On Air Now
Early Breakfast with James Stewart 4am - 6:30am
An unemployed man has been convicted of making fake bomb detectors in his garden shed in Gosport.
Anthony Williamson, 58, put together components and sold them to a middleman for nearly £600 each.
He was said to have made £20,000 from the scam which saw the devices sold to customers around the world for inflated amounts.
Williamson, of Montgomery Road, was found guilty at the Old Bailey of making an article for use in the course of fraud.
But he was not at court to hear the verdict after being rushed to hospital earlier in the day.
Judge Richard Hone adjourned sentencing to a date to be fixed pending a medical report.
Judge Hone, who yesterday sentenced conman James McCormick to ten years for a £50 million similar fraud, said he was considering a suspended sentence because of exceptional circumstances.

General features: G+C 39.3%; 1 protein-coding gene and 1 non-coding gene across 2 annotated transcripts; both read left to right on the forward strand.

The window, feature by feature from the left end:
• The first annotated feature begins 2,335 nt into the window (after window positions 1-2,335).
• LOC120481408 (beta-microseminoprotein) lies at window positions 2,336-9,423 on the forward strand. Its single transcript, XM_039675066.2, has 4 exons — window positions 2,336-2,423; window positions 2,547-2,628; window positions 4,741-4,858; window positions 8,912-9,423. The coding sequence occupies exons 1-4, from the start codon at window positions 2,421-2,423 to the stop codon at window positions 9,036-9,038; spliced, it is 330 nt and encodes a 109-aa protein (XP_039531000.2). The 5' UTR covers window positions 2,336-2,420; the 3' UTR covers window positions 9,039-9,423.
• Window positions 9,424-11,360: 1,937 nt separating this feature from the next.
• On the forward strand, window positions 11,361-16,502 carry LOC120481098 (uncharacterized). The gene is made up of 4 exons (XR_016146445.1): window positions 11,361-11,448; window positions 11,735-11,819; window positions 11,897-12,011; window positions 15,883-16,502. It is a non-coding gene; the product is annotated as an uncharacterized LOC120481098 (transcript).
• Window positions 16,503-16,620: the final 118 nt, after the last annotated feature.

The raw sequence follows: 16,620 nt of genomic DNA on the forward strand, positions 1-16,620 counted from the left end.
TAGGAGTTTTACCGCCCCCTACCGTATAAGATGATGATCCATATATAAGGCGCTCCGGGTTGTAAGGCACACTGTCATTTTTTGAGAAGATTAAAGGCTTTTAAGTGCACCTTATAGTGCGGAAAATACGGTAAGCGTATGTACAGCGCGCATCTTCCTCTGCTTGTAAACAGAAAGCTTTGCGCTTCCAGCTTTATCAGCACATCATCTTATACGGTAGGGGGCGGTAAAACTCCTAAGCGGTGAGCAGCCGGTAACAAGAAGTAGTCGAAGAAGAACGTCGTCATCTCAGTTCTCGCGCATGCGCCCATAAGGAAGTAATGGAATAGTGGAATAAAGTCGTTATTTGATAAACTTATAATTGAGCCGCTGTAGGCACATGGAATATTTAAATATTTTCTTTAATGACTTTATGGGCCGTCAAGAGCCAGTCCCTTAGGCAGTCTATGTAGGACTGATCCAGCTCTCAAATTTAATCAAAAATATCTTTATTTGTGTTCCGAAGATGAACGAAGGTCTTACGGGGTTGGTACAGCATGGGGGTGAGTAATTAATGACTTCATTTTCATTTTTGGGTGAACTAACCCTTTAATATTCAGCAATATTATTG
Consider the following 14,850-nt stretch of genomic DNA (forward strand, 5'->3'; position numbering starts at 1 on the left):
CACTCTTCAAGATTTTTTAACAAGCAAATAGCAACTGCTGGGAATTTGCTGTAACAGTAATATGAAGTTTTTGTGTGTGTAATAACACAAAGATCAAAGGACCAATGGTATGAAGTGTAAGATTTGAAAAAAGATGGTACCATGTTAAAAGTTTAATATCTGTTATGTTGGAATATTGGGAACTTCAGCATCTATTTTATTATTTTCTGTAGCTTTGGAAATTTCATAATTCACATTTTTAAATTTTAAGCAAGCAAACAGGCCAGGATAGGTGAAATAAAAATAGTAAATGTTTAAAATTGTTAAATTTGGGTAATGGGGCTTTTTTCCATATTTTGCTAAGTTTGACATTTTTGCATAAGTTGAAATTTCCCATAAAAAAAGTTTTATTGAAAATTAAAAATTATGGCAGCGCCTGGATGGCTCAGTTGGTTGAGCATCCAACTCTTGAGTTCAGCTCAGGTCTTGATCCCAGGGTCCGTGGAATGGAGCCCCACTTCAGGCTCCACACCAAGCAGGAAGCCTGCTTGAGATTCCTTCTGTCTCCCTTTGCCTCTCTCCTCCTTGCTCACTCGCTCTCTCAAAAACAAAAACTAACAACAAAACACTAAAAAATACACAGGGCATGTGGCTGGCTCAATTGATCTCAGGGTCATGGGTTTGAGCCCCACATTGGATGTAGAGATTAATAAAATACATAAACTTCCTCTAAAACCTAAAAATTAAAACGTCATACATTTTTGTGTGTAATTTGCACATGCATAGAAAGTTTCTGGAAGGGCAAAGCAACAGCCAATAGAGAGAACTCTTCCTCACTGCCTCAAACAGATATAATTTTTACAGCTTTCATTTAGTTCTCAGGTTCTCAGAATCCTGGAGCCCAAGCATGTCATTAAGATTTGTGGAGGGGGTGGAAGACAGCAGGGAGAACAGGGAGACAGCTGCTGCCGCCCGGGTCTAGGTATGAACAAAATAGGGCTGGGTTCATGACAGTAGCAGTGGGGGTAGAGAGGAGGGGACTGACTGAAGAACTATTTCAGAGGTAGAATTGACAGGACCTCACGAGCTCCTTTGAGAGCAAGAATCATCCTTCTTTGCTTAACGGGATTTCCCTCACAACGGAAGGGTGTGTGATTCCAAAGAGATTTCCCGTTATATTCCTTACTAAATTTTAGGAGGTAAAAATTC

He told the jury the profit made by Williamson was on a "different scale of magnitude'' to McCormick.
He said the thought of Williamson making the detectors in his garden shed "beggars belief''.
Richard Horwell, QC, defending, had asked the judge for a suspended sentence saying Williamson's health had deteriorated during the trial.
The middleman had been the prime mover. Williamson had lost everything and was in danger of losing his home.
The trial heard the fake detectors were claimed to have been able to find explosives, drugs and human remains - but were "completely ineffectual''.
Richard Whittam, QC, prosecuting, said a different coloured light would come on depending on what it was supposed to be detecting.
"It claims to be a search-detection device able to detect explosives at a range of up to 100 metres. But it doesn't work,'' he added.
Police searched Williamson's home in 2010 where they found various pieces of equipment used to make the device, stored in his garden shed.